Parliamentary Strengthening and the Paris Principles: Tanzania case study

Working and discussion papers
January 2009
Dr. Anthony Tsekpo and Dr. Alan Hudson

In theory, parliaments are one of the key institutions of democracy, playing an important role in terms of legislation, oversight and representation. Regrettably, in many developing countries – as well as in many developed countries – parliaments are weak, ineffective and marginalised.

This report is one component of a research project on “Parliamentary strengthening and the Paris Principles”.It looks in detail at politics, democracy and parliament and the landscape of parliamentary strengthening with regards to Tanzania.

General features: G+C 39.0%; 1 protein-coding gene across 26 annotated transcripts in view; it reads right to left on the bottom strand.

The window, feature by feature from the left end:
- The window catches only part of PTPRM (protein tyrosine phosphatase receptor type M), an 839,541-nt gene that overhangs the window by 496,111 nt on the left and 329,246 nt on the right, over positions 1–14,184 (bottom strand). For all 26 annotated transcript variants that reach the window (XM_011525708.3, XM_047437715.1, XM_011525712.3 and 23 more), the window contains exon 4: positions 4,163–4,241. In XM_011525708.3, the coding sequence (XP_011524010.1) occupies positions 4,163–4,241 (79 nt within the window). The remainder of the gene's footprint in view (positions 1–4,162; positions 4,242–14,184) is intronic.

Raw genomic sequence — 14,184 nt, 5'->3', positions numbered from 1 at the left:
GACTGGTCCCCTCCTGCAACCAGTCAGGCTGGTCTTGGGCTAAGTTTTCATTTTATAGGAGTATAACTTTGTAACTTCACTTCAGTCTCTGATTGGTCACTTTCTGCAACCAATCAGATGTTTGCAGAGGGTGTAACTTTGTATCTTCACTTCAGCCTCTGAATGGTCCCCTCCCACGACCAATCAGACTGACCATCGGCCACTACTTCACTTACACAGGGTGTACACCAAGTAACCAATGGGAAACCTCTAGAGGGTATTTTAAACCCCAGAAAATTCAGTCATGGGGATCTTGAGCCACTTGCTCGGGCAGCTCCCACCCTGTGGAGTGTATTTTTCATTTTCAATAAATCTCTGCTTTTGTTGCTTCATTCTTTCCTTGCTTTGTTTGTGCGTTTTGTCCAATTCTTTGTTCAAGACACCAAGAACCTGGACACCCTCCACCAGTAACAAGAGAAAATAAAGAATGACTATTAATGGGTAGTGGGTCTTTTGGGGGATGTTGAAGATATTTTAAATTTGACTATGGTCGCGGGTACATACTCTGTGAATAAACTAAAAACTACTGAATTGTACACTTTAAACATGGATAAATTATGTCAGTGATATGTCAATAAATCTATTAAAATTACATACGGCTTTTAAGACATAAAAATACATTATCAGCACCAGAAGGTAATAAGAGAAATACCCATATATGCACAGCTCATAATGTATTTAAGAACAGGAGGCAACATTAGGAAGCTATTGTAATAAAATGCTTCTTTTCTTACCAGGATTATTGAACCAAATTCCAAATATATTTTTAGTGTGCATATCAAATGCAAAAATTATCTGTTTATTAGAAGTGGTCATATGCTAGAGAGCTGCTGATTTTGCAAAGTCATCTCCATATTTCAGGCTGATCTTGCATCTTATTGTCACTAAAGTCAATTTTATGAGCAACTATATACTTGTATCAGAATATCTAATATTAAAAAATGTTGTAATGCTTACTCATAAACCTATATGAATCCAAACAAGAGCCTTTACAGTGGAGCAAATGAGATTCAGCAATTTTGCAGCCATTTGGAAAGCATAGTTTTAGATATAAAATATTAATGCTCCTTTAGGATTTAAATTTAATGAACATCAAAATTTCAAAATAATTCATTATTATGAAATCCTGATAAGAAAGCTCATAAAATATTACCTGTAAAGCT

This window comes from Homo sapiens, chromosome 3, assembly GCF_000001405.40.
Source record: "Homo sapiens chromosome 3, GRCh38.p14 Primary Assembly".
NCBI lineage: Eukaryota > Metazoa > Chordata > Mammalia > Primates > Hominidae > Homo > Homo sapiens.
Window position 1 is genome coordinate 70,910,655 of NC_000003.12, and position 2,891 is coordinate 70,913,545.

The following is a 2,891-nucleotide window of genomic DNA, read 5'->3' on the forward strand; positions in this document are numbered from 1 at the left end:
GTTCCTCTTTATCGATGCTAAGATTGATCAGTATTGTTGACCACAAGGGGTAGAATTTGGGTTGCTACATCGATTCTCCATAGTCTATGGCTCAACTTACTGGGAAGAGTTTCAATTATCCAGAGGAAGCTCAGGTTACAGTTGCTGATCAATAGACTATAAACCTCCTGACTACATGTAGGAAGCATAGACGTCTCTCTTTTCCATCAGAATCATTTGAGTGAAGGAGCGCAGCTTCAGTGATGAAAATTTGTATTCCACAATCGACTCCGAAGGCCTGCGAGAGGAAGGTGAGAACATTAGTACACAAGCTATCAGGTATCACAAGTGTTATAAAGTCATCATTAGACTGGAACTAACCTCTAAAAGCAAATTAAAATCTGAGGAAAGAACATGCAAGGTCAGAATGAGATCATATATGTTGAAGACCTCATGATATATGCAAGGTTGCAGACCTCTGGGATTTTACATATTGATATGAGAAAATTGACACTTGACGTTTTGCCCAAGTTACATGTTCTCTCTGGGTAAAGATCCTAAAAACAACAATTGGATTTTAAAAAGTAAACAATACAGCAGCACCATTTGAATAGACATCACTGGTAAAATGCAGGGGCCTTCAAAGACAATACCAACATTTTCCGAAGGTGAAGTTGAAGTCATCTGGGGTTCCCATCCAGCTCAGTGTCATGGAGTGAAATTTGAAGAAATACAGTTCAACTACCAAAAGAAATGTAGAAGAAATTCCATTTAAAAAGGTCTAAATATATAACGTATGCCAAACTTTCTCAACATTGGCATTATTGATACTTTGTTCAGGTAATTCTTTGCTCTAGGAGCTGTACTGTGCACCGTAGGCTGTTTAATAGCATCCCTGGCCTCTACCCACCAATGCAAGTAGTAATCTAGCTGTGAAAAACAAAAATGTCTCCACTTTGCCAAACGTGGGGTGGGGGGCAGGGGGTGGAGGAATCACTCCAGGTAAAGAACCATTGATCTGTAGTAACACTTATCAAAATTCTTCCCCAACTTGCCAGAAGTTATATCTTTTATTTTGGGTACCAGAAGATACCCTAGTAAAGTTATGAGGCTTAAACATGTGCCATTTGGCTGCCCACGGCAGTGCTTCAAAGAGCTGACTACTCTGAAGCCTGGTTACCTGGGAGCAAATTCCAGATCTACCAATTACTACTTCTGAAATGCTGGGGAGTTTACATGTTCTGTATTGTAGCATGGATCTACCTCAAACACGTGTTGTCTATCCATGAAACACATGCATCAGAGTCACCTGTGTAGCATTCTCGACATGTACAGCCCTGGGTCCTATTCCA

The overall aim of the project is to generate better evidence about parliamentary strengthening, in order to inform decisions about whether and how to provide support to parliaments in developing countries. The project – a collaboration between ODI and the Parliamentary Centre, with funding provided by DFID and CIDA – has involved four country case studies; Cambodia, Ghana, Tanzania and Uganda. The vantage point taken for our analysis is that of the Paris Principles on Aid Effectiveness.

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